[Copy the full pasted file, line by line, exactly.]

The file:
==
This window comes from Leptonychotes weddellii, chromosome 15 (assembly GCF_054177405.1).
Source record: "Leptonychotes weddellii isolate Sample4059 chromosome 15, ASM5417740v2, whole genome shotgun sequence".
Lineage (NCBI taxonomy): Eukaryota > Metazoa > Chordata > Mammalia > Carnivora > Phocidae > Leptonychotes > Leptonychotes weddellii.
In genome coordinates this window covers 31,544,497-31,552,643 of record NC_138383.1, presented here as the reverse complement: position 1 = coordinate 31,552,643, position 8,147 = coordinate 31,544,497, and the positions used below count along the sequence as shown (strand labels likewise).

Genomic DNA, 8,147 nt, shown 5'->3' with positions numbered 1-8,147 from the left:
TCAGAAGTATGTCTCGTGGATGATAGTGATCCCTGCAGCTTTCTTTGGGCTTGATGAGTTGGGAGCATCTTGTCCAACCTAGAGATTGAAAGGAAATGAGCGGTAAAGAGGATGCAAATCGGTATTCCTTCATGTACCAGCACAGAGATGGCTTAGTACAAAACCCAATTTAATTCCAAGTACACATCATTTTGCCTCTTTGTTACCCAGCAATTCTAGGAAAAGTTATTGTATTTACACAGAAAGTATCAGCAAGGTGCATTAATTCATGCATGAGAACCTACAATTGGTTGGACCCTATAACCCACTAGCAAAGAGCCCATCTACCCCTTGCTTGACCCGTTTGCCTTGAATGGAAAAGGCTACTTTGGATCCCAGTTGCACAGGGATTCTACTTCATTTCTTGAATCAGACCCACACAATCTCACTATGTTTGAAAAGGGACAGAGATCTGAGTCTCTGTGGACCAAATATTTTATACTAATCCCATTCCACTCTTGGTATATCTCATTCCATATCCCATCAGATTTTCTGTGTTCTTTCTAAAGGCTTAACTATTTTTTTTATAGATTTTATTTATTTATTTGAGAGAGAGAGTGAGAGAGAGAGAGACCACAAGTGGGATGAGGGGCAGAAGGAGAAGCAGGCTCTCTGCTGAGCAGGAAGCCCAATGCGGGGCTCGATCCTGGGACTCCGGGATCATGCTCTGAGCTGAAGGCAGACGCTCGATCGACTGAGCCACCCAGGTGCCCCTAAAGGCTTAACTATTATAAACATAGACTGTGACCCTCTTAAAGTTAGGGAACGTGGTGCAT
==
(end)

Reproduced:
This window comes from Leptonychotes weddellii, chromosome 15 (assembly GCF_054177405.1).
Source record: "Leptonychotes weddellii isolate Sample4059 chromosome 15, ASM5417740v2, whole genome shotgun sequence".
Lineage (NCBI taxonomy): Eukaryota > Metazoa > Chordata > Mammalia > Carnivora > Phocidae > Leptonychotes > Leptonychotes weddellii.
In genome coordinates this window covers 31,544,497-31,552,643 of record NC_138383.1, presented here as the reverse complement: position 1 = coordinate 31,552,643, position 8,147 = coordinate 31,544,497, and the positions used below count along the sequence as shown (strand labels likewise).

Genomic DNA, 8,147 nt, shown 5'->3' with positions numbered 1-8,147 from the left:
TCAGAAGTATGTCTCGTGGATGATAGTGATCCCTGCAGCTTTCTTTGGGCTTGATGAGTTGGGAGCATCTTGTCCAACCTAGAGATTGAAAGGAAATGAGCGGTAAAGAGGATGCAAATCGGTATTCCTTCATGTACCAGCACAGAGATGGCTTAGTACAAAACCCAATTTAATTCCAAGTACACATCATTTTGCCTCTTTGTTACCCAGCAATTCTAGGAAAAGTTATTGTATTTACACAGAAAGTATCAGCAAGGTGCATTAATTCATGCATGAGAACCTACAATTGGTTGGACCCTATAACCCACTAGCAAAGAGCCCATCTACCCCTTGCTTGACCCGTTTGCCTTGAATGGAAAAGGCTACTTTGGATCCCAGTTGCACAGGGATTCTACTTCATTTCTTGAATCAGACCCACACAATCTCACTATGTTTGAAAAGGGACAGAGATCTGAGTCTCTGTGGACCAAATATTTTATACTAATCCCATTCCACTCTTGGTATATCTCATTCCATATCCCATCAGATTTTCTGTGTTCTTTCTAAAGGCTTAACTATTTTTTTTATAGATTTTATTTATTTATTTGAGAGAGAGAGTGAGAGAGAGAGAGACCACAAGTGGGATGAGGGGCAGAAGGAGAAGCAGGCTCTCTGCTGAGCAGGAAGCCCAATGCGGGGCTCGATCCTGGGACTCCGGGATCATGCTCTGAGCTGAAGGCAGACGCTCGATCGACTGAGCCACCCAGGTGCCCCTAAAGGCTTAACTATTATAAACATAGACTGTGACCCTCTTAAAGTTAGGGAACGTGGTGCAT